Once I was at a party and everyone was talking about the fads we went through at school. “Remember Tamagotchis?” someone said. Everyone began to throw in suggestions, the conversation growing speedier and more enthusiastic. Drawing the “Cool S”. The Spice Girls. Asking yes/no erasers to answer questions. “Oh, and what about when everyone got really into collecting millipedes!” The conversation paused as everyone looked at me. Turns out that experience wasn’t universal.
I get a similar reaction every time I bring up The Quick and the Dead, a 1995 film directed by Sam Raimi. I watched it as a kid and figured everyone else had too. But whenever I’ve brought it up over the years, I’m usually met with a blank stare.
I’m not quite sure why The Quick and the Dead flew so under the radar – it had a strong cast, a solid premise and it is a lot of fun to watch. Sometimes a film just arrives at the wrong moment – like The Shawshank Redemption, swept under the table by Forrest Gump; or horror comedy Jennifer’s Body, widely under-appreciated until years after its release.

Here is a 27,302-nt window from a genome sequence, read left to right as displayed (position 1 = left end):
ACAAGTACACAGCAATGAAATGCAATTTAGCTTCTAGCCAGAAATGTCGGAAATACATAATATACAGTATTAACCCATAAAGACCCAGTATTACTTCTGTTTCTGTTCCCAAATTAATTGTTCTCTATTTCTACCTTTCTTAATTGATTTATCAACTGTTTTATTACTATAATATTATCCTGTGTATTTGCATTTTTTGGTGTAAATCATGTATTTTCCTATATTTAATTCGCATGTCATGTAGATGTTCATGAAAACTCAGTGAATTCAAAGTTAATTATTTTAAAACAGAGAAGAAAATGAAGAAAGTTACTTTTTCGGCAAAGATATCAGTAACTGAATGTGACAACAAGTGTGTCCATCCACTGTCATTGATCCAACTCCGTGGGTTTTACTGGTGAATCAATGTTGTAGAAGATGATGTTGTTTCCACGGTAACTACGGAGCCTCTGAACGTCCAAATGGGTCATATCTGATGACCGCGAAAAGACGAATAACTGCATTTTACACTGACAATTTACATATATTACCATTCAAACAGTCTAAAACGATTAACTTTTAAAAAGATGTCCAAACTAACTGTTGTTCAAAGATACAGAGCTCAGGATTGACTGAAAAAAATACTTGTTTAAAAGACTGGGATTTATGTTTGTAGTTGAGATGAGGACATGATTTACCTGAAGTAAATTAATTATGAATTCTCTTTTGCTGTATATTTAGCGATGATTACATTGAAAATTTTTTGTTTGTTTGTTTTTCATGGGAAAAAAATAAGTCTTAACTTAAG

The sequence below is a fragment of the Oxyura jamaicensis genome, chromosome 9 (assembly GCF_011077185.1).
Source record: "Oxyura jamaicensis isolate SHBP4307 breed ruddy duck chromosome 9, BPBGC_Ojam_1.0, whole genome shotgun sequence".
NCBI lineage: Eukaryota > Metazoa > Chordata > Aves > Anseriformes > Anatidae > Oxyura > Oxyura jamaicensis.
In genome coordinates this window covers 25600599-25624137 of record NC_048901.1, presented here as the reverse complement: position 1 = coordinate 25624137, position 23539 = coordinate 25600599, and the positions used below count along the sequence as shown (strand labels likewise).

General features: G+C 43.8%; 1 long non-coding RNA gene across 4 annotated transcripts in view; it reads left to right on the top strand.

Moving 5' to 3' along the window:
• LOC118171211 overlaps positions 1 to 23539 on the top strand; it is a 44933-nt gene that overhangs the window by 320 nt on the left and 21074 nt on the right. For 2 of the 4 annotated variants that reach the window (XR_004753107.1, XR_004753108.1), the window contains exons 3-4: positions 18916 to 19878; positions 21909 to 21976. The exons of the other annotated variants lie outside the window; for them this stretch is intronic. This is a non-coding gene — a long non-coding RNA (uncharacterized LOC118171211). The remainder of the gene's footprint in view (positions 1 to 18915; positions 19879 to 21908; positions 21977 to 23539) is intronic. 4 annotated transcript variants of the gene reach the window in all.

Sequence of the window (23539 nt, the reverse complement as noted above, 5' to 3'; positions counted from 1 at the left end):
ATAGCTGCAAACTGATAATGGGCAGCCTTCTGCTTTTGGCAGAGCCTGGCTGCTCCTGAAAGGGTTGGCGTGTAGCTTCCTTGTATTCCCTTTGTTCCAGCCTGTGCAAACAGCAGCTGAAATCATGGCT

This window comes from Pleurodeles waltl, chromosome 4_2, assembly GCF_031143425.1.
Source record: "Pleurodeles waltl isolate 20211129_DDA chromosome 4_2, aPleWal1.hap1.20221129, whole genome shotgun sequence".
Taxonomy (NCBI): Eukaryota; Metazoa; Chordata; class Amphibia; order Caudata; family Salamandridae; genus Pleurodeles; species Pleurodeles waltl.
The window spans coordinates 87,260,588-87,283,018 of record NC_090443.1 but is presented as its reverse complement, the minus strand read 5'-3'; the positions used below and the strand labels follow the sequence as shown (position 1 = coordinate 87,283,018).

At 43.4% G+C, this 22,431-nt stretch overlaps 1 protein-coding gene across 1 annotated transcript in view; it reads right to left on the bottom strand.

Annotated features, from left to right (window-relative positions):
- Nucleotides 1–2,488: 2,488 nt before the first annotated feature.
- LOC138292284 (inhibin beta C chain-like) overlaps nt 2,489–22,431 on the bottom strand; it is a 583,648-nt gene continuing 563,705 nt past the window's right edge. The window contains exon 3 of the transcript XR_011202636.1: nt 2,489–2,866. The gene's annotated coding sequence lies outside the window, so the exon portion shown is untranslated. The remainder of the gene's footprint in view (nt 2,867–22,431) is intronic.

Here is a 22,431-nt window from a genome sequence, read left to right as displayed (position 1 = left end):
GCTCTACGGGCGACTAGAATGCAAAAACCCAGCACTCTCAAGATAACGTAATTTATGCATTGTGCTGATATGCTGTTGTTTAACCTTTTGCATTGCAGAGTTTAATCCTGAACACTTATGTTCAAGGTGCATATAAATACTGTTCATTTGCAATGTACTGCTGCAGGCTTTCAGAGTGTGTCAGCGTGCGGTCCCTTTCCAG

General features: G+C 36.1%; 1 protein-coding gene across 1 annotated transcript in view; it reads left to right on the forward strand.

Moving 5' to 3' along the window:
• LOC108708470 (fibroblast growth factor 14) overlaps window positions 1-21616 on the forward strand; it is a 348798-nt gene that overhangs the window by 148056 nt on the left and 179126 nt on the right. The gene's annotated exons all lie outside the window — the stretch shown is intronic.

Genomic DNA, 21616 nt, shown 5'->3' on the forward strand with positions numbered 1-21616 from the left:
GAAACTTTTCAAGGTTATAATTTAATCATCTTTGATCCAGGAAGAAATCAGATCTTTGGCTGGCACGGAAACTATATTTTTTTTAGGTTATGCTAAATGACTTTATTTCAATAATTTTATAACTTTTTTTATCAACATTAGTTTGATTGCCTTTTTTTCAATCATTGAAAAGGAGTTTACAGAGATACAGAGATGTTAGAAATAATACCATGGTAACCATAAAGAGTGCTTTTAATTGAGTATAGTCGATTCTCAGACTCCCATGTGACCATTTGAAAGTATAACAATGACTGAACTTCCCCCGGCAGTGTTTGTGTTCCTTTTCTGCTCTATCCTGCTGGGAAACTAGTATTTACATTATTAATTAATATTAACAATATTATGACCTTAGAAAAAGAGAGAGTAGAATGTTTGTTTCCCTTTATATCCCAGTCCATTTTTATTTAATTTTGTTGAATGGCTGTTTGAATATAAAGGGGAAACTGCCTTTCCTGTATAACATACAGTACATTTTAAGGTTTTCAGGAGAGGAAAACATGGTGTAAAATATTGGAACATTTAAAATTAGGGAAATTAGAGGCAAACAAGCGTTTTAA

The Quick and the Dead stars Sharon Stone as the Lady, a woman who arrives in an outlaw town in the late 1800s, to take part in a gunslinger contest. Despite what she says, she isn’t there for the prize money – the Lady has unfinished business, the nature of which is slowly revealed over the film. The plot centres on the series of duels that make up the contest, and the gunfighters who are entering: a sinister outlaw who runs the town (Gene Hackman), a preacher who refuses to shoot (Russell Crowe) and a cocky local kid just trying to prove himself to his father (Leonardo DiCaprio).
The Quick and the Dead is not a traditional western, nor is it a satire; if anything, it is a little bit camp and schlocky, with the slightest hint of superhero movie in there. (Raimi went on to direct the Tobey Maguire Spider-Man films, and Marvel’s most recent film, Doctor Strange in the Multiverse of Madness.)
I have fond memories of this film, so at first I was hesitant to rewatch it, in case it held up poorly. With one or two exceptions, it’s still great. If anything, it’s a little more fun now with the benefit of hindsight. The Crowe and DiCaprio you see on screen have yet to hit it big at this point. Stone’s performance is also a very specific kind of pleasure, the no-nonsense Lady who suffers no fools and refuses to smile. (One 2013 listicle described Stone as “sexually inert”, which is a ridiculous criticism to make of an actor playing a cold woman). Stone played an integral role in the film off-screen: as co-producer, she reportedly insisted on Raimi directing, and stood her ground when the studio didn’t want to hire DiCaprio, even offering to pay the 21-year-old’s salary out of her own pocket.
The Quick and the Dead is one of those films that deserved to be bigger than it was – but it’s never too late for something to become a classic.
• The Quick and the Dead is streaming on Netflix.